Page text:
If you have followed this blog for more than a couple of month's, yes, both of you, you will know that I enjoy doing family research and am now on a quest for war records for my dad and two uncle's.
My dad I have quite a bit on, and from a recent discovery of a relative, I now have a lot on one uncle.
But Uncle Leslie is always proving a little tougher.
He left no family, nor much information.
First was that I received his death certificate, which makes it easier to trace info.
And second was I found a very helpful lady in the British Army personnel center.
I first met her inquiring into the best way to send the required funds overseas to get war records.
My email was handed off to her and she has gone above and beyond.
Not only is she helping with the money, she is also making sure that there are records on my uncle's before I send money and go to all the trouble of over-seas research.
And today her good news was they do have records on Leslie.
It had become one of those things where I was almost afraid to take another step in case in lead no where.
Now I just have to make sure all my forms are filled out correctly.
Wish me luck.
Monday, October 27, 2014
So once again, with a great day promised, we headed up to wife's family farm.
Of course when in Shelbina it is always nice to stop for breakfast at Martha's.
Inside. Note the curved pews.
Ever being the gentleman, after a breath test he allowed Great Grandma to have ago.
She was soon sound asleep and the family realized a second new chair may be in order.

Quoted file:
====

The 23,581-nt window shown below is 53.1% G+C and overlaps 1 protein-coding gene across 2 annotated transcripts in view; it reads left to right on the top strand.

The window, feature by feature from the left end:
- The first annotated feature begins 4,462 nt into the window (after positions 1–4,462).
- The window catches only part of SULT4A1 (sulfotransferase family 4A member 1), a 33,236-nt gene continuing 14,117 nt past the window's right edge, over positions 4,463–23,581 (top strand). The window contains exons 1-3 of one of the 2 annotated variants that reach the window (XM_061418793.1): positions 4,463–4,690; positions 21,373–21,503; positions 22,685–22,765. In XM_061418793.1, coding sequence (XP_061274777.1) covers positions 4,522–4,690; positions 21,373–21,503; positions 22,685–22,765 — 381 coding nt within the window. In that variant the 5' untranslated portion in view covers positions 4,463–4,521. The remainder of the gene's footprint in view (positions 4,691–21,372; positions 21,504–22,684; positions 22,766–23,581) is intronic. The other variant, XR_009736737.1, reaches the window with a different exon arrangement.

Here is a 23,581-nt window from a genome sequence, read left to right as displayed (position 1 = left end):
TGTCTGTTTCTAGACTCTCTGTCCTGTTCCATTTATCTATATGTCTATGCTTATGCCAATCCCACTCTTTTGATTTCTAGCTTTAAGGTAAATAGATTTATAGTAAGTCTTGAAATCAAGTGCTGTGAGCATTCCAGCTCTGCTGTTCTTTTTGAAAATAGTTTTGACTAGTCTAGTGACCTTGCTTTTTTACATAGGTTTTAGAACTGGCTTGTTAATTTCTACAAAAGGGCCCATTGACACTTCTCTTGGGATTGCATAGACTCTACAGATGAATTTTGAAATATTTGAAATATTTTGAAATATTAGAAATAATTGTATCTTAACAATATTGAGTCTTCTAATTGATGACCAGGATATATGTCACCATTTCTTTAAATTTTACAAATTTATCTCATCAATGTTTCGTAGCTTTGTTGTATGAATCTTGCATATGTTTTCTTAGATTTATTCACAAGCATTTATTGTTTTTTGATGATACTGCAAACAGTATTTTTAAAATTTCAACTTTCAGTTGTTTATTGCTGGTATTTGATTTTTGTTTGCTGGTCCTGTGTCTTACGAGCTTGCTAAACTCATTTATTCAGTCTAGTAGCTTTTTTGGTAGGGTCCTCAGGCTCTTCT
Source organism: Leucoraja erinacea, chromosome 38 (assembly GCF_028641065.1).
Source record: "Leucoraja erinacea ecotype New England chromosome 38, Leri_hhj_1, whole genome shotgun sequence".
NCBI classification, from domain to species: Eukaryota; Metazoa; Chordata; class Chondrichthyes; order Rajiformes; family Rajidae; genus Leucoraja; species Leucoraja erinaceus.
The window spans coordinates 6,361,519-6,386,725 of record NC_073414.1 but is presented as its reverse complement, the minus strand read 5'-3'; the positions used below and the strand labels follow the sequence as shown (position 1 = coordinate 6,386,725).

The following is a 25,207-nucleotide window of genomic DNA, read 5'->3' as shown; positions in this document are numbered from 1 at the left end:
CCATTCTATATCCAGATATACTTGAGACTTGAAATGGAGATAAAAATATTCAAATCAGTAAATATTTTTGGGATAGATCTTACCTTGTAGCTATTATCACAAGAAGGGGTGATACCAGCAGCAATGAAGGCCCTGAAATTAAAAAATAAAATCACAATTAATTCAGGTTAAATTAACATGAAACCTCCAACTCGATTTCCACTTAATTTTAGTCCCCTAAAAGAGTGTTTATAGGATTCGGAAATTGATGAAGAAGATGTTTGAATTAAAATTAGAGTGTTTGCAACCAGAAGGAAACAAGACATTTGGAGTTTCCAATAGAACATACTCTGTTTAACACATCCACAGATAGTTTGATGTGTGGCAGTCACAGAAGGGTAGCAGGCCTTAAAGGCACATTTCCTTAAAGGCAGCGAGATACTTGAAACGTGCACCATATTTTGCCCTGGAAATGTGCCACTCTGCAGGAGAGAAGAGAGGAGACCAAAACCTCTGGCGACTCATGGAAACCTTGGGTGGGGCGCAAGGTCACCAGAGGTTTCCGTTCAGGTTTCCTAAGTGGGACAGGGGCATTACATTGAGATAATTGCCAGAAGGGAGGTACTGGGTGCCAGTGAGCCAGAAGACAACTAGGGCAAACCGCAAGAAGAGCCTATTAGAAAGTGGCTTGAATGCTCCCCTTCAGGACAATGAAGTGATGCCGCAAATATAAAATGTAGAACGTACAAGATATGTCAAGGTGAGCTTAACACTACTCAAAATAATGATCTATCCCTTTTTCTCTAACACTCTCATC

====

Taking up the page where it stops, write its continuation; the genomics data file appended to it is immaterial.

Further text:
Thursday, October 16, 2014
To me, that is the best way to experience them. And I knew from past experience that if you go early to can watch them set up.
And if you are real lucky, they will use the elephants to help raise the big-top.
Despite promise of rain for most of the morning, daughter and I made the pilgrimage to Warrenton to have a full day of circus.
When we arrived most the trucks were on sight, and the animals were out and under shelter feeding.
Here is daughter near the elephants.
While standing here a lady came up and asked if we were here for the nine o'clock tour. Of course we said we were.
She said, "hang on a minute and we will see if anyone else shows up."
We found out at this point that a truck they needed to arrive first before they could set up had a bad fuel filter and was running late in arrival.
One other mom showed up with a young little girl and stayed for a little while.
A bus load of pre-schoolers showed up, but left once it started
They park each piece of equipment or trucks in the same place at each location to serve them better and have a routine of progression.
This routine goes on every day, with one or two rare exceptions, from mid February to mid November. Over 500 performances.
We were the first ones, again.
Here waiting to ride the elephant.
Bleachers all around.
For two dollars extra you could get front row seats.
We sat throughout the show watching workers under the big-top and recognized them as roustabouts who set up the circus, one minute driving in big tent pegs, later selling you cotton-candy.
Not an easy life. Working all day.
But if you want to experience the circus you have to get there early.